OAKLAND — A proposal to increase the business tax on Oakland's four medical marijuana dispensaries won the support of a four-member City Council committee Tuesday, and it could be headed for the ballot July 21.
The tax increase is billed as one way to generate a small amount of additional revenue from medical marijuana dispensaries, which require more oversight than typical businesses, for a city facing a deficit that could reach $65 million in the 2009-10 fiscal year.
What remains in dispute is what the new tax rate should be. The council's finance committee Tuesday sent the proposal on to the full council, which could set the proposed tax rate at anywhere from $12 to $24 for every $1,000 in gross receipts.
The dispensaries, which now pay the same business tax as other retail operations, are on board with an increase from the $1.20 per $1,000 in receipts currently paid.
But James Anthony, an attorney for Harborside Health Center, one of the four legally operating dispensaries, said the proposed tax should be no higher than $14 per $1,000 if the city expects support.
"I'm afraid if it goes too high, we will have a patient revolt," he said. "And one thing that medical cannabis activists are good at is winning elections."
Anthony suggested a tax increase to members of the council about a month ago, he said. He said paying a higher tax rate could show the 120 jurisdictions across the state that have banned
Richard Lee, owner of the Coffeeshop Blue Sky, had a similar take, but said he would support any tax between $12 and $24 per $1,000, and does not expect a "patient revolt." He said Coffeeshop Blue Sky would take the financial hit, without passing costs on to patients.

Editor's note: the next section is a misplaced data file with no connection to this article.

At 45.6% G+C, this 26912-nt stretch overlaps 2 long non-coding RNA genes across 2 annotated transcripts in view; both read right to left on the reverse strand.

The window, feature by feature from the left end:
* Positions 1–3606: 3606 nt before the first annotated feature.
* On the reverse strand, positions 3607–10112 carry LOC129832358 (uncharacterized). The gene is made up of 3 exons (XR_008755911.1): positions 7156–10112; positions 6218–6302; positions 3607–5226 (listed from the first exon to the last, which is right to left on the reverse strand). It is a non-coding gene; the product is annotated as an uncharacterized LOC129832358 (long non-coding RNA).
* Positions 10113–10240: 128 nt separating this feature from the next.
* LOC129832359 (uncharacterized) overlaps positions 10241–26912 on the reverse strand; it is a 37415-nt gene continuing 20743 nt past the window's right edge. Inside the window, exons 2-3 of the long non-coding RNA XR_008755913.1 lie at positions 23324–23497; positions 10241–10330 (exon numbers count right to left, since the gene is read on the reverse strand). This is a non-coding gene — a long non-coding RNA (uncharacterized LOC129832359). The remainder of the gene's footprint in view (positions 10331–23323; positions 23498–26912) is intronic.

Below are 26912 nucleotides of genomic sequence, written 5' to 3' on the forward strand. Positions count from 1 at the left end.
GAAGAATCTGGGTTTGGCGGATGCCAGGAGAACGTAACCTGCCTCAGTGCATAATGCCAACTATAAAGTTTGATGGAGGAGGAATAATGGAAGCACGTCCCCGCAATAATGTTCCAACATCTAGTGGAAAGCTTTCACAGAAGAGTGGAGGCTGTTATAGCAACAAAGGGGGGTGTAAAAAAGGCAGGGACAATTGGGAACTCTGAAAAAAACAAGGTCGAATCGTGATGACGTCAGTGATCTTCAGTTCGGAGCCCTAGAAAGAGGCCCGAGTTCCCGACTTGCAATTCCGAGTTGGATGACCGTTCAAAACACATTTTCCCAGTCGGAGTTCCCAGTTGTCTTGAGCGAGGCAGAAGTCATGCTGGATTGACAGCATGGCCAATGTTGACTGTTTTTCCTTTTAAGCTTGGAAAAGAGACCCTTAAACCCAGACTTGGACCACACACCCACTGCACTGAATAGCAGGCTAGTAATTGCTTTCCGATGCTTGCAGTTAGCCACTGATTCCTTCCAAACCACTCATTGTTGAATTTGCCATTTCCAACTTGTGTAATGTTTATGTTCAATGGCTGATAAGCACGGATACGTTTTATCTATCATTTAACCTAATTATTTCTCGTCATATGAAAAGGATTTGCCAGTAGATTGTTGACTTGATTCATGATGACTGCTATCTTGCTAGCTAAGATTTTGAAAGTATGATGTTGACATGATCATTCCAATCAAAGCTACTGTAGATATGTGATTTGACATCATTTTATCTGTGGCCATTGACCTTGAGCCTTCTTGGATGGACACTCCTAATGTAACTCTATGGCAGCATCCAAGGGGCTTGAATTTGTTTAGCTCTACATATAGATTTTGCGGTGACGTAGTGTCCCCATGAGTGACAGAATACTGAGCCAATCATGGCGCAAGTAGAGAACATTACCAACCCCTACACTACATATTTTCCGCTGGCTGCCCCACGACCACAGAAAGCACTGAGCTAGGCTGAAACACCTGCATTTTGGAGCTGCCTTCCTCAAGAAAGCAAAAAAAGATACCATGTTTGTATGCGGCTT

The full council will take the item under consideration April 21. If passed by voters, the new tax could generate between $200,000 and $400,000 in additional annual revenue, depending on what rate is proposed.
Councilmember Nancy Nadel (Downtown-West Oakland) joined Councilmember Jean Quan (Montclair-Laurel) on Tuesday in supporting a rate of $14 per $1,000. Councilmember Ignacio De La Fuente (Glenview-Fruitvale) said he will push for $24 per $1,000.
For now, the July 21 ballot includes measures to reduce mandated spending on youth programs, increase the city's Hotel Tax and close a loophole in the city's Real Property Transfer Tax ordinance to ensure transfers of real estate through corporate mergers or acquisitions are taxable.
Quan has also proposed a quarter-cent city sales tax increase, but the idea has drawn opposition from other council members and faces a difficult road to the ballot.
Reach Kelly Rayburn at 510-208-6435.